Auctioneers forecast pre-Christmas listings spike

The number of houses likely to come to auction across the nation is expected to spike in the next few weeks as time runs out ahead of Christmas, reversing a recent trend of falling supply.

A report published yesterday by SQM Research shows asking prices in the major capital cities, except for Perth and Darwin, rose last month as the number of properties put on the market dropped.

Melbourne’s median asking price jumped 13.3 per cent for houses to $792,000 and 5.4 per cent for units to $458,200 compared with the same time last year.

In Hobart, median prices for units climbed 21.7 per cent from a year earlier and house prices were up 9.8 per cent.

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The average asking price for a Sydney house now sits at $1.165 million, which SQM’s director Louis Christopher said was relatively steady.

“Vendors for now appear to have been willing sellers at these levels and have not pushed harder,” he said.

Despite the solid price rises in Sydney and Melbourne, the number of properties offered for sale has weakened even though demand among buyers has remained strong.

The number of national residential property listings fell 2.1 per cent last month to 339,922 new listings, which was down 6.5 per cent from a year earlier.

Mr Christopher said a lack of supply was responsible for the growing pressure on property prices, especially in Melbourne, where listing numbers are off by 10.4 per cent.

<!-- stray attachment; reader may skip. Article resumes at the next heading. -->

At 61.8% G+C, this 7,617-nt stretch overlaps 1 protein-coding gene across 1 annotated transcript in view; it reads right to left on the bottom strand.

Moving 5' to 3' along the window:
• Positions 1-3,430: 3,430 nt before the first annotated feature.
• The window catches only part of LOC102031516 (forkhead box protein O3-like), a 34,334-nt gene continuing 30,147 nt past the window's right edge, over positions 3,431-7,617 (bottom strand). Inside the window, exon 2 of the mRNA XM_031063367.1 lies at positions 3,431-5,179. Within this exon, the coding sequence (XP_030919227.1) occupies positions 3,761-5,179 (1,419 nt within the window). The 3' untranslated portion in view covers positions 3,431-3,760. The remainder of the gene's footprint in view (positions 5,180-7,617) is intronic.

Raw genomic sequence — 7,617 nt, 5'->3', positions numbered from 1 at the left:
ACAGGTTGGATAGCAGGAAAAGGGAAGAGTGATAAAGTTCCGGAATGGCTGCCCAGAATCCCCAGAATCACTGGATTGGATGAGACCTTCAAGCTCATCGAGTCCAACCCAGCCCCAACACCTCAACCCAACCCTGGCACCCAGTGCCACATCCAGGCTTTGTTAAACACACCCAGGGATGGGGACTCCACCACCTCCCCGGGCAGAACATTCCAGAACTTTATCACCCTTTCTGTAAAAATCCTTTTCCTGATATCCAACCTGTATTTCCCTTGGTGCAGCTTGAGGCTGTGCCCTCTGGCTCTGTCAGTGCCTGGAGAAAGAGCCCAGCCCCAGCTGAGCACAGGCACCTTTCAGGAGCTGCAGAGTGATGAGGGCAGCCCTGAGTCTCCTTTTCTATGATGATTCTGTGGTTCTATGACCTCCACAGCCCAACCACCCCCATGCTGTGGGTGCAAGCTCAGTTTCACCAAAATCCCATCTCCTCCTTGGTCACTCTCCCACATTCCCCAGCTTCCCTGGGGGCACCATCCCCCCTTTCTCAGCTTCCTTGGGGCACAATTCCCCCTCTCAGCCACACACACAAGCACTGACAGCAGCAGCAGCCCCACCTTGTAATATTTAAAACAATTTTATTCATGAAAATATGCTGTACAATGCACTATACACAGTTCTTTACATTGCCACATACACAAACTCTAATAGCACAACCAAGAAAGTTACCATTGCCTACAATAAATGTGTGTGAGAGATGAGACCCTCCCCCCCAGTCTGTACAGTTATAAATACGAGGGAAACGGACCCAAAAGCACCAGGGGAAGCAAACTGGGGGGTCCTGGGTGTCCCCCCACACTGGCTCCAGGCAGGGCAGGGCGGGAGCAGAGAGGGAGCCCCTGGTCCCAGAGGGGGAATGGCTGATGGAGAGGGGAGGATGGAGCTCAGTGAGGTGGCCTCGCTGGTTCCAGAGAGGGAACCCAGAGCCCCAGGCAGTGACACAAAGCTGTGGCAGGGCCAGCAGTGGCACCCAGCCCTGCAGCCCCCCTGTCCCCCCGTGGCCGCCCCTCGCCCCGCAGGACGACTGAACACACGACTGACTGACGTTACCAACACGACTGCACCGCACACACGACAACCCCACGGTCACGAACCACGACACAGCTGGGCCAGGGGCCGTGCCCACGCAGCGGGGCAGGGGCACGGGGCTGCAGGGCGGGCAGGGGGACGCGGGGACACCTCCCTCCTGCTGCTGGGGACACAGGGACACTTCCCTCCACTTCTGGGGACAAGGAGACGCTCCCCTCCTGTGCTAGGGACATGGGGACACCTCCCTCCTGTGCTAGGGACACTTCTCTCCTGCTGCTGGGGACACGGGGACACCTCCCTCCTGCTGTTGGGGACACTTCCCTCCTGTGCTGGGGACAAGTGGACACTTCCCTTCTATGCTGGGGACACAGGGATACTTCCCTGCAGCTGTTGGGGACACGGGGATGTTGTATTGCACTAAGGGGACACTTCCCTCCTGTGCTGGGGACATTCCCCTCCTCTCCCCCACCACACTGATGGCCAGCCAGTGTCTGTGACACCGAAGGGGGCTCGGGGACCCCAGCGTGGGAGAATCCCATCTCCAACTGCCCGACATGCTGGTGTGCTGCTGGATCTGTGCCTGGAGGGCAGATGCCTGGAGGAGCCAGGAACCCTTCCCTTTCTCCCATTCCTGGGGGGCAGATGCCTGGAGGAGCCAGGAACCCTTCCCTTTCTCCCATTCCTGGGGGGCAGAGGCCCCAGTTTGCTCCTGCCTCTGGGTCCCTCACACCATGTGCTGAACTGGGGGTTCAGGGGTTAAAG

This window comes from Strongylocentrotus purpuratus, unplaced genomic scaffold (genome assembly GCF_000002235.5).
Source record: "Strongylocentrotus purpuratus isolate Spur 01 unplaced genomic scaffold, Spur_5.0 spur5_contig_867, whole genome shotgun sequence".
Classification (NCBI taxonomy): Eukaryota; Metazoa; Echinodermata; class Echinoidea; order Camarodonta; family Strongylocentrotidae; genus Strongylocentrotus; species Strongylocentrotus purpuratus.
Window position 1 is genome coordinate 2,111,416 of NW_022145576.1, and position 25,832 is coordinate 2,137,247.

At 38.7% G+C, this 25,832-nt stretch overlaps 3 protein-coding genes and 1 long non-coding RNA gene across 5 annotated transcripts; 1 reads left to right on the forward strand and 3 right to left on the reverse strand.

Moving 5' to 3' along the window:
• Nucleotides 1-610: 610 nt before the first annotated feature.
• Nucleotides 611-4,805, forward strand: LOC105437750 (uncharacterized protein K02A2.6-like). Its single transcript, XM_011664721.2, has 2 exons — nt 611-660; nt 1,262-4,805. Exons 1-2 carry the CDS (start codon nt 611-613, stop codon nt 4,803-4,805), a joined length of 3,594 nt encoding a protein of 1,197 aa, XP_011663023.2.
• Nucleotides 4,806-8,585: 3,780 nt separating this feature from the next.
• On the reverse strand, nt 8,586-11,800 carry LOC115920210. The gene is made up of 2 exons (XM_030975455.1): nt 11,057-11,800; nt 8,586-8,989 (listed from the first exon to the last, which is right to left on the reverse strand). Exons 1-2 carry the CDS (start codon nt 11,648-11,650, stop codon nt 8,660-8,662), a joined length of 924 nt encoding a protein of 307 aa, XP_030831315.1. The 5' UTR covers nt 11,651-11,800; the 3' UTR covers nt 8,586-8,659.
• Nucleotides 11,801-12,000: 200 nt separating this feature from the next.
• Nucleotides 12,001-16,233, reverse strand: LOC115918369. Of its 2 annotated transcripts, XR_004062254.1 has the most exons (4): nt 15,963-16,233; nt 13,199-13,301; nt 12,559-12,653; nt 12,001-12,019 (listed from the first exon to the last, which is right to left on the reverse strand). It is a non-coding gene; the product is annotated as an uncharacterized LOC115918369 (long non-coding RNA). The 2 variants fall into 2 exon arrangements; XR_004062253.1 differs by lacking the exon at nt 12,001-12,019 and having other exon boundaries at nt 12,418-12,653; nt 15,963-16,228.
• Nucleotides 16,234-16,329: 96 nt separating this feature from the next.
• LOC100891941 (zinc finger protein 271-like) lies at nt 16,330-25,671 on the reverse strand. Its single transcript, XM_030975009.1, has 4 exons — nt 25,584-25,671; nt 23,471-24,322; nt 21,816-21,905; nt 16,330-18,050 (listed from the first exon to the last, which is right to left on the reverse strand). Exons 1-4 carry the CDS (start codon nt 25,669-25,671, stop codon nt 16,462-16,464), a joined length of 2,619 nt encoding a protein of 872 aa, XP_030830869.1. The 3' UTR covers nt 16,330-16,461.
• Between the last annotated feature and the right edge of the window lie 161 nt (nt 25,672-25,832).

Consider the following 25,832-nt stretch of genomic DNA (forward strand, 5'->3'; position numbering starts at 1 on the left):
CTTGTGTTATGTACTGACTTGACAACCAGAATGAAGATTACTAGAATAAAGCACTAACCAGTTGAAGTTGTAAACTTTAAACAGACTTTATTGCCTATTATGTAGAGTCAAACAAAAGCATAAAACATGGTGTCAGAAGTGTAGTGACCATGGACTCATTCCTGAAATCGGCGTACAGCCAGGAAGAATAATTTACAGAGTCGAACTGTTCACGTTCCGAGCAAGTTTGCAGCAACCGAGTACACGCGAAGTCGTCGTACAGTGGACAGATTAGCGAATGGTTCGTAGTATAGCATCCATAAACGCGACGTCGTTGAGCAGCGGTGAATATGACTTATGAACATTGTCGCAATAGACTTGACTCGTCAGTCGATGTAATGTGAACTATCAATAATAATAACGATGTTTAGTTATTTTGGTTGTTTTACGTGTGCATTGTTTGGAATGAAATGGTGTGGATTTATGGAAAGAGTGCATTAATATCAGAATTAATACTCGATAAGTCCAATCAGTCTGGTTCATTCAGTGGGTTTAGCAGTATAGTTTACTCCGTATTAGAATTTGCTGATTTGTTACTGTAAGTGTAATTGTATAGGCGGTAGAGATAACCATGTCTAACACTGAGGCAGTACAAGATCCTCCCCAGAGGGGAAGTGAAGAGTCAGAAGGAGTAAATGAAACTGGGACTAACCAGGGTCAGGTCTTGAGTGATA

“The shortage of properties for sale in Melbourne and Hobart is creating upward pressure on property asking prices, while growth in asking prices has cooled slightly in Sydney,” he said.

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“Quite frankly, to see listings fall during what is normally a month that records seasonal surges is a concern.”

Raine and Horne’s auction director James Pratt said buyers had become increasingly keen as the time to settle contracts before Christmas was running out.

Mr Pratt said next weekend was about the latest that people could buy and then hope to move in before the end of the year.

“For certain buyers in the property market, a standard property contract is 42 days settlement so for people needing to buy a property this year and wanting to move into it before Christmas time is running out,” Mr Pratt said.

“If I look at the number of auctions that I have booked over the next two weeks, I think we are going to see sale numbers really pick up.

“We are seeing a lot of people who had spoken to agents now starting to convert and list their properties for sale so I think we are going to see some big numbers coming up.

“That sense of urgency has kicked in and people are realising if they don’t buy now then they can’t settle until after the New Year and no one really wants to move house during that time.”

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Mr Pratt said an increasing number of “upgraders” were becoming evident in the major markets, especially in Sydney, and were looking at properties priced above $3m.

“We are seeing a lot of people who sold their house six months ago. They’ve waited and they’re cashed up and now starting to look around in that multi-million dollar bracket,” he said.

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